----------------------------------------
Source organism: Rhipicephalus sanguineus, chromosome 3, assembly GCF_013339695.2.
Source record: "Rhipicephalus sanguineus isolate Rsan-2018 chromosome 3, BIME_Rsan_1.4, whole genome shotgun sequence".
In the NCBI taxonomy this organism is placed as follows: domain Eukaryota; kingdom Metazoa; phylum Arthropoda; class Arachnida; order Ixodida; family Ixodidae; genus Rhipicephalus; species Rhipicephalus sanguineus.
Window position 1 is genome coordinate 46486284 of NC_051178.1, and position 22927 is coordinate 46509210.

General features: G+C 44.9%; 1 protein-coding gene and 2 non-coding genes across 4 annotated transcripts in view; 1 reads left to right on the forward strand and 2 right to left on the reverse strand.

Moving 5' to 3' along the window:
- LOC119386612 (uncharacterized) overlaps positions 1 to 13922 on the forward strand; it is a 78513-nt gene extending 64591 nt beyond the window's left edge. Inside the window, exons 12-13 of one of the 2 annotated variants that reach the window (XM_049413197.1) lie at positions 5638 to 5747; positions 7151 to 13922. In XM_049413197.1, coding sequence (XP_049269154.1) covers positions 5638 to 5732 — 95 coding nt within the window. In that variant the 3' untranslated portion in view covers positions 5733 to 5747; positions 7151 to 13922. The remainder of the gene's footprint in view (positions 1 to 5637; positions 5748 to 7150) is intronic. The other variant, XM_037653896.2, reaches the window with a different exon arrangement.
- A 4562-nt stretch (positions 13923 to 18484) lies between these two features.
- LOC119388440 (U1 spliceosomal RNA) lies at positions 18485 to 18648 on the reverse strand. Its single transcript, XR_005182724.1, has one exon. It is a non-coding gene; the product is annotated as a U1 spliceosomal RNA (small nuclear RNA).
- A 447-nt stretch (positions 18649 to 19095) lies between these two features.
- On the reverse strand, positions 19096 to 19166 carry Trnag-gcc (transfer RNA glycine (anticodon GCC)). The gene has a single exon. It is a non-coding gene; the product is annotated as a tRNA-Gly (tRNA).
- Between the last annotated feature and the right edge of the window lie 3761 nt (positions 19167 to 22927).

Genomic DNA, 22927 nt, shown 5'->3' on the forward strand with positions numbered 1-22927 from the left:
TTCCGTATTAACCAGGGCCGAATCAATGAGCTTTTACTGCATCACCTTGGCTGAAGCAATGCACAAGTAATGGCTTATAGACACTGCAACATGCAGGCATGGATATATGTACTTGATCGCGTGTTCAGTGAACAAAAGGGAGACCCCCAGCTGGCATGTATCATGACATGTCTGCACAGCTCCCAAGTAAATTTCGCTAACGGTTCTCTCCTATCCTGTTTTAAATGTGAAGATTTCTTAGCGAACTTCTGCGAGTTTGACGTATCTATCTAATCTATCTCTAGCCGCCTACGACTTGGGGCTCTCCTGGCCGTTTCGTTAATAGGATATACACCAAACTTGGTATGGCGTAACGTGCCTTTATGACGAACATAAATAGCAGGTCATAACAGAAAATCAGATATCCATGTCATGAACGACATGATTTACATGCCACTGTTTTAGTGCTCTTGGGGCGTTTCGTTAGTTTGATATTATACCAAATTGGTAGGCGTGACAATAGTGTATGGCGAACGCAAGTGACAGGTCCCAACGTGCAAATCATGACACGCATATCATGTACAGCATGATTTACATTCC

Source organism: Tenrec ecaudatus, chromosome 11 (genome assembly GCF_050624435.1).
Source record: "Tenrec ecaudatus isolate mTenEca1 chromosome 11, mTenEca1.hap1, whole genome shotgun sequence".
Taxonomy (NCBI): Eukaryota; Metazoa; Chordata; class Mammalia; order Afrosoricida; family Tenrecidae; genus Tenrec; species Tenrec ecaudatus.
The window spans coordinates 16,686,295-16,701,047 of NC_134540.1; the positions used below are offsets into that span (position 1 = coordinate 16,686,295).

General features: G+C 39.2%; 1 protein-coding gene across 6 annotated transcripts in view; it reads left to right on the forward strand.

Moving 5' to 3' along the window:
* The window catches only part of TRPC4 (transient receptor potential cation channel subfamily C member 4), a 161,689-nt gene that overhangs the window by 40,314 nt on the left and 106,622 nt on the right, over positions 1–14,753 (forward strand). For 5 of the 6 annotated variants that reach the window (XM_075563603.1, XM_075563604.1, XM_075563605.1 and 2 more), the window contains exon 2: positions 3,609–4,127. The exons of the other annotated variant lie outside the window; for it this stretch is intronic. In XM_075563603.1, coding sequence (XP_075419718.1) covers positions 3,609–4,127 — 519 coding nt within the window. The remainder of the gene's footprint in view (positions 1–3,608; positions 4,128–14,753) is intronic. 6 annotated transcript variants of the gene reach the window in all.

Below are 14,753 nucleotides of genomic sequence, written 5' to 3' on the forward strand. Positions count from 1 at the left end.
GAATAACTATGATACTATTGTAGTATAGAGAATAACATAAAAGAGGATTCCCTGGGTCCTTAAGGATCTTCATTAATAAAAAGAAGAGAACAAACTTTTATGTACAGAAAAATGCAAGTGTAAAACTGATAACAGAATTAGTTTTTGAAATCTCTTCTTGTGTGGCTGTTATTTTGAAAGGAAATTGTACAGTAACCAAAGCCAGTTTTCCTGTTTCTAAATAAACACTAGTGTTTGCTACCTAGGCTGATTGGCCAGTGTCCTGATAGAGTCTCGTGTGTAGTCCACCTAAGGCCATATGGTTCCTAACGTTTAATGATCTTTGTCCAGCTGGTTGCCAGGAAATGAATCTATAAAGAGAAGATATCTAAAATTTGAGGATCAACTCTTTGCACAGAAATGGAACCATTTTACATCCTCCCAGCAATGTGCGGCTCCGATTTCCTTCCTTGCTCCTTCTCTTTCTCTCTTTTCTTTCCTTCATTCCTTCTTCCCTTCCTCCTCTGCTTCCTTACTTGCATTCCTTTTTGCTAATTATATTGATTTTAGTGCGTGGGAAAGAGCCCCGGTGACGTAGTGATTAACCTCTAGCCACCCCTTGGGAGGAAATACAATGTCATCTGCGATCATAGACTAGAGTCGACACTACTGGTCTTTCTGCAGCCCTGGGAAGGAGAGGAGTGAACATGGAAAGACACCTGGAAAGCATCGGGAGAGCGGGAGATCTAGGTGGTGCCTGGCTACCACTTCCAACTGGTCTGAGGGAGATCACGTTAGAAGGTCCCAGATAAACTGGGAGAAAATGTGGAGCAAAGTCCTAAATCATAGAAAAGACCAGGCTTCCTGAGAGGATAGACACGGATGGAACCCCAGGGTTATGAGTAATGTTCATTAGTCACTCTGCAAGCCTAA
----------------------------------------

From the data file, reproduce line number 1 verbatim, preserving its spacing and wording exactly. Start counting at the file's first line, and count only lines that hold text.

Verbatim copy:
Source organism: Rhipicephalus sanguineus, chromosome 3, assembly GCF_013339695.2.